The first meeting of the European Central Bank (ECB) for 2012 is scheduled for Thursday 12 January at 12:45 GMT whereby discussions will be held about monetary policy and whether to change EU interest rates.
Risk sentiment in the market remains fragile - eurozone debt crisis intensifies
The economic situation in the eurozone appears to be worsening. Greece faces a race against time to act in order to avoid a default in March. The highly indebted country needs to secure a second bailout package from the European Union and the International Monetary Fund and investors are closely watching the Private Sector Involvement (PSI) plan, hoping the terms and structural reforms will be finalised before the EU summit on 30 January. In Italy, while Mario Monti’s reforms focus on growth, the market continues to punish the economy as Italian yields continue to be near 7%, a level considered to be unsustainable. To make matters worse, rating agencies also warn that Italy’s and France’s credit rating are still at risk after Hungary was downgraded to junk status. The euro has fallen to a 16-month low against the greenback and remains under pressure across the board.
Recent economic data surprised the markets after showing the pace of economic contraction in the eurozone slowing. The purchasing managers index, trade balance and gross domestic product (GDP) showed encouraging figures. German Chancellor Angela Merkel and French President Nicolas Sarkozy said, in a meeting this week, that priority is to boost growth in the eurozone and act to resolve the debt crisis.
Euro as a funding currency
Some economists are now starting to believe the single currency is replacing the US dollar as a funding currency. Investors may find that the euro is an attractive currency to use for carry trades, where investors borrow euro to invest in high yielding currencies. Analysts expect the euro to weaken further this year making it more attractive to investors as a funding currency. They also expect that the ECB will cut interest rates further this year while no more quantitative easing is expected from the US as the US economy appears to be recovering.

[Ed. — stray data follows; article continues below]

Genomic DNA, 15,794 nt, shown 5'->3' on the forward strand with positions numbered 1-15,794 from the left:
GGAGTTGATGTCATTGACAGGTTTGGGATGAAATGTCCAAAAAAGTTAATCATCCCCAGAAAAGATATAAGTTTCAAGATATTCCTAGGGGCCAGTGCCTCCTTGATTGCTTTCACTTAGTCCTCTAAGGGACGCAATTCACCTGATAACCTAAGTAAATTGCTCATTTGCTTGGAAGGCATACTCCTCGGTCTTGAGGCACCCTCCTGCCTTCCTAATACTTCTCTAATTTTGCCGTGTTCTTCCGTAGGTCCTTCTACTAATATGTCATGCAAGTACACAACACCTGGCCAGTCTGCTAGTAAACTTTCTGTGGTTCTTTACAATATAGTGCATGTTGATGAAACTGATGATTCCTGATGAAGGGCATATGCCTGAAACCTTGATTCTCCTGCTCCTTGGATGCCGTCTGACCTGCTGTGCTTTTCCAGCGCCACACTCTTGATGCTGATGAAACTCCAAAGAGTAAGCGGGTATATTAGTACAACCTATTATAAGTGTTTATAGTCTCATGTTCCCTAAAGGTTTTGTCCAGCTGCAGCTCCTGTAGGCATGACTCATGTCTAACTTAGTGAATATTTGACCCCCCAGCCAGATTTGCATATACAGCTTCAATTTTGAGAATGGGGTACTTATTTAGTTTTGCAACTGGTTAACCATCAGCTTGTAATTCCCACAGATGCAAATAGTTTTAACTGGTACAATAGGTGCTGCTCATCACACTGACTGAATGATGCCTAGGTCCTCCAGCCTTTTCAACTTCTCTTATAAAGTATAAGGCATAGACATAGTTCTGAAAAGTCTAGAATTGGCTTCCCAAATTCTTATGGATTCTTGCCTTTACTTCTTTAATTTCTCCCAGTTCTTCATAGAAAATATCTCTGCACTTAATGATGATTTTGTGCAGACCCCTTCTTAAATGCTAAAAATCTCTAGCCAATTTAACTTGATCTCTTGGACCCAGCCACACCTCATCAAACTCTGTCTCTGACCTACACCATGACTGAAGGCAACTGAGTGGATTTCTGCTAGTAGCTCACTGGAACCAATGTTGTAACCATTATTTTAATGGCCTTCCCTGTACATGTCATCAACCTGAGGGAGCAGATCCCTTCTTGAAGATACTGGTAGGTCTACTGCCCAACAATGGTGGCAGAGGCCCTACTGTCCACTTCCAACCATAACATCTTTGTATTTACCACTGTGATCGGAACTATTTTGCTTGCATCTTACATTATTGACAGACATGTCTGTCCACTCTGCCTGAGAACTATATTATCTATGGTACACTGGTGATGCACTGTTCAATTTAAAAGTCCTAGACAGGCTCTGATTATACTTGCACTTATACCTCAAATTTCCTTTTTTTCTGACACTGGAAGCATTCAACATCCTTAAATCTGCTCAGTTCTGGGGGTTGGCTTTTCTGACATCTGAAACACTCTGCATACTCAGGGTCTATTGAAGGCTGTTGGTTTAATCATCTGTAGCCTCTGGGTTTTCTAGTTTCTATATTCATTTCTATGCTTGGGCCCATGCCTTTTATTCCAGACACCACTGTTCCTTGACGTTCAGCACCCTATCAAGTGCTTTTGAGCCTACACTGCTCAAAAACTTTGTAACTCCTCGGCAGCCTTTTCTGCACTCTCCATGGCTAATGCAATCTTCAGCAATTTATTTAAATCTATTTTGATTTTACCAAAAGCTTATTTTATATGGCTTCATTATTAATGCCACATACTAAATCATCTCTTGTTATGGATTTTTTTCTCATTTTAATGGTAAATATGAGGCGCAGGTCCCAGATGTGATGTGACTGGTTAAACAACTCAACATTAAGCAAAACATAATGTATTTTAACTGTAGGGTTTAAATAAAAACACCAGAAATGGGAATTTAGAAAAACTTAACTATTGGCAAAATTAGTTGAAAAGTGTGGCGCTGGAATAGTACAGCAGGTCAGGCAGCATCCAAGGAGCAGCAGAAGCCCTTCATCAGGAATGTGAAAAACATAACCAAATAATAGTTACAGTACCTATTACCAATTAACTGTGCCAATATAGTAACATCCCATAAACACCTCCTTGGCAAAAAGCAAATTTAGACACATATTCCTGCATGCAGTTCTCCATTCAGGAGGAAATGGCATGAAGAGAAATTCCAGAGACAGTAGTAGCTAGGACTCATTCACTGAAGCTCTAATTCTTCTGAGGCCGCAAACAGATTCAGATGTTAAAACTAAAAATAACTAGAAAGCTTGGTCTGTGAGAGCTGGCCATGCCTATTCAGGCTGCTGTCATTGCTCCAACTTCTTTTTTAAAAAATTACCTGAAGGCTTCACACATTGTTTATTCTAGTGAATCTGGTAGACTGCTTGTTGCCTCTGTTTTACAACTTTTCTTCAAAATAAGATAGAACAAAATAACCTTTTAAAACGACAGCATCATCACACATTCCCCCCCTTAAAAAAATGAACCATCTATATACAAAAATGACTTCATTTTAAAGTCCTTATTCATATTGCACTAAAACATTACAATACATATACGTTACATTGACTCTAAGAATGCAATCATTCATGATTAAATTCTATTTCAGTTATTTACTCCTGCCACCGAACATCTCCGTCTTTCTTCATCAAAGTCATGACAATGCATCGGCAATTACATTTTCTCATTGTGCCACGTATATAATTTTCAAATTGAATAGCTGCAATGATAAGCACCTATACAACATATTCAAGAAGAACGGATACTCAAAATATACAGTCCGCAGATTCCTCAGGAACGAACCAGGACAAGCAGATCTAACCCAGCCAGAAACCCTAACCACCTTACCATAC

After cutting the interest rates by 25 basis points in both November and December, investors expect Mario Draghi to be more cautious on Thursday. No change in the interest rates or further liquidity is expected after the central bank injected 489 billion euro of ultra-cheap loans into the market last month. Such a scenario may be already priced in market expectations and a muted reaction is expected. In the scenario where a 25 basis points interest rate cut occurs this may surprise investors and put increased pressure on the euro causing it to seek new lows.
Investors’ real focus will be on the press conference by the ECB President Mario Draghi at 13:30 GMT, where signals for the future monetary policy will be closely watched. In a scenario where Draghi emphasizes on the heightened eurozone debt contagion risk and adopts a dovish stance, expectations for additional easing and a possible zero interest rate policy may rise. This may trigger a sell-off in the euro. Whatever the outcome, Thursday will provide an insight into Europe’s future economic picture.